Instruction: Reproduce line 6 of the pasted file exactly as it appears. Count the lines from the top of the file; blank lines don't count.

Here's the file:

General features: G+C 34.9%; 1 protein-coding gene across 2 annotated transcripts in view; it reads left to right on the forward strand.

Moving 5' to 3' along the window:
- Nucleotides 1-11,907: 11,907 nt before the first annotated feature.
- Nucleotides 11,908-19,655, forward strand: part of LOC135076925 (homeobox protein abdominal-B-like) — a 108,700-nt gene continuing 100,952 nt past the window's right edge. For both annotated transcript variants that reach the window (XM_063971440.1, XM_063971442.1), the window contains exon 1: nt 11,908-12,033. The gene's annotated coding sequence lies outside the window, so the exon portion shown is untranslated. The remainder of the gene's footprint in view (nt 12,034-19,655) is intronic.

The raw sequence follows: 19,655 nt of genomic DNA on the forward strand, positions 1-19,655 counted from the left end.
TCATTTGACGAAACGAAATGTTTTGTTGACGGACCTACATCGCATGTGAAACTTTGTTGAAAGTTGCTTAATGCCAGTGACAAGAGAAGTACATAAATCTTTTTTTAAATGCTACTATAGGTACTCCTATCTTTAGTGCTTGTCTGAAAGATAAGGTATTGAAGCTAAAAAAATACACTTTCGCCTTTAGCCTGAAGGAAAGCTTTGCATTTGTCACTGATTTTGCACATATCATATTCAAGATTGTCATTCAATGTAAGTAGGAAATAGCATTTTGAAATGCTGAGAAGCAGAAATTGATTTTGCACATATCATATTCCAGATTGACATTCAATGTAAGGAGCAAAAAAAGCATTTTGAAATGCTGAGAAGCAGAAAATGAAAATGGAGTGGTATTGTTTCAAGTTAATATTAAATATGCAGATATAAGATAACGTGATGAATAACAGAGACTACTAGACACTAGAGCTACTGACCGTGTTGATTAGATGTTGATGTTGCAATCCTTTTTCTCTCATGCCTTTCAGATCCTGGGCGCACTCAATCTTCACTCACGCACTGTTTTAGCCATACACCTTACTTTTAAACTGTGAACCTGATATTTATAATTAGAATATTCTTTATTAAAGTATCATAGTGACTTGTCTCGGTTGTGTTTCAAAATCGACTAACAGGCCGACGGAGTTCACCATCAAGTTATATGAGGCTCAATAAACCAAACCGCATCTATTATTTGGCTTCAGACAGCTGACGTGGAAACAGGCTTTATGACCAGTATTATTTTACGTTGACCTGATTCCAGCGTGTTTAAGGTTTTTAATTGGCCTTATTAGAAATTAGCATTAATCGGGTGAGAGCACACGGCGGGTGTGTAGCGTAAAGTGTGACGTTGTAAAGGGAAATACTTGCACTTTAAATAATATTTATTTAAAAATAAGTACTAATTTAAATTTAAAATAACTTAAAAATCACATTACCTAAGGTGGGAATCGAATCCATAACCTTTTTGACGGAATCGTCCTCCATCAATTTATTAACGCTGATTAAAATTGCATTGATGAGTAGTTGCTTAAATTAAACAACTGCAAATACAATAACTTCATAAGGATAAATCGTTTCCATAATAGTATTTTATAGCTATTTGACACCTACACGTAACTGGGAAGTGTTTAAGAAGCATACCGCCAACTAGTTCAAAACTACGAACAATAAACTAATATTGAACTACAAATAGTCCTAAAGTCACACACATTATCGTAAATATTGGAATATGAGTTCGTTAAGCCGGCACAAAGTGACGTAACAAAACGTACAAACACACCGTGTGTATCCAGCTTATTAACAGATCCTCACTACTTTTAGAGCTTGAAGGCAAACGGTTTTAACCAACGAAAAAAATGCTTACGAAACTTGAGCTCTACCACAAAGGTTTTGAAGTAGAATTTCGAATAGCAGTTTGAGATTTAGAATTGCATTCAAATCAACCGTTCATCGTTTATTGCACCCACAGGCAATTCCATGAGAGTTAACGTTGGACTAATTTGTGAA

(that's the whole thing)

TCATTTGACGAAACGAAATGTTTTGTTGACGGACCTACATCGCATGTGAAACTTTGTTGAAAGTTGCTTAATGCCAGTGACAAGAGAAGTACATAAATCTTTTTTTAAATGCTACTATAGGTACTCCTATCTTTAGTGCTTGTCTGAAAGATAAGGTATTGAAGCTAAAAAAATACACTTTCGCCTTTAGCCTGAAGGAAAGCTTTGCATTTGTCACTGATTTTGCACATATCATATTCAAGATTGTCATTCAATGTAAGTAGGAAATAGCATTTTGAAATGCTGAGAAGCAGAAATTGATTTTGCACATATCATATTCCAGATTGACATTCAATGTAAGGAGCAAAAAAAGCATTTTGAAATGCTGAGAAGCAGAAAATGAAAATGGAGTGGTATTGTTTCAAGTTAATATTAAATATGCAGATATAAGATAACGTGATGAATAACAGAGACTACTAGACACTAGAGCTACTGACCGTGTTGATTAGATGTTGATGTTGCAATCCTTTTTCTCTCATGCCTTTCAGATCCTGGGCGCACTCAATCTTCACTCACGCACTGTTTTAGCCATACACCTTACTTTTAAACTGTGAACCTGATATTTATAATTAGAATATTCTTTATTAAAGTATCATAGTGACTTGTCTCGGTTGTGTTTCAAAATCGACTAACAGGCCGACGGAGTTCACCATCAAGTTATATGAGGCTCAATAAACCAAACCGCATCTATTATTTGGCTTCAGACAGCTGACGTGGAAACAGGCTTTATGACCAGTATTATTTTACGTTGACCTGATTCCAGCGTGTTTAAGGTTTTTAATTGGCCTTATTAGAAATTAGCATTAATCGGGTGAGAGCACACGGCGGGTGTGTAGCGTAAAGTGTGACGTTGTAAAGGGAAATACTTGCACTTTAAATAATATTTATTTAAAAATAAGTACTAATTTAAATTTAAAATAACTTAAAAATCACATTACCTAAGGTGGGAATCGAATCCATAACCTTTTTGACGGAATCGTCCTCCATCAATTTATTAACGCTGATTAAAATTGCATTGATGAGTAGTTGCTTAAATTAAACAACTGCAAATACAATAACTTCATAAGGATAAATCGTTTCCATAATAGTATTTTATAGCTATTTGACACCTACACGTAACTGGGAAGTGTTTAAGAAGCATACCGCCAACTAGTTCAAAACTACGAACAATAAACTAATATTGAACTACAAATAGTCCTAAAGTCACACACATTATCGTAAATATTGGAATATGAGTTCGTTAAGCCGGCACAAAGTGACGTAACAAAACGTACAAACACACCGTGTGTATCCAGCTTATTAACAGATCCTCACTACTTTTAGAGCTTGAAGGCAAACGGTTTTAACCAACGAAAAAAATGCTTACGAAACTTGAGCTCTACCACAAAGGTTTTGAAGTAGAATTTCGAATAGCAGTTTGAGATTTAGAATTGCATTCAAATCAACCGTTCATCGTTTATTGCACCCACAGGCAATTCCATGAGAGTTAACGTTGGACTAATTTGTGAA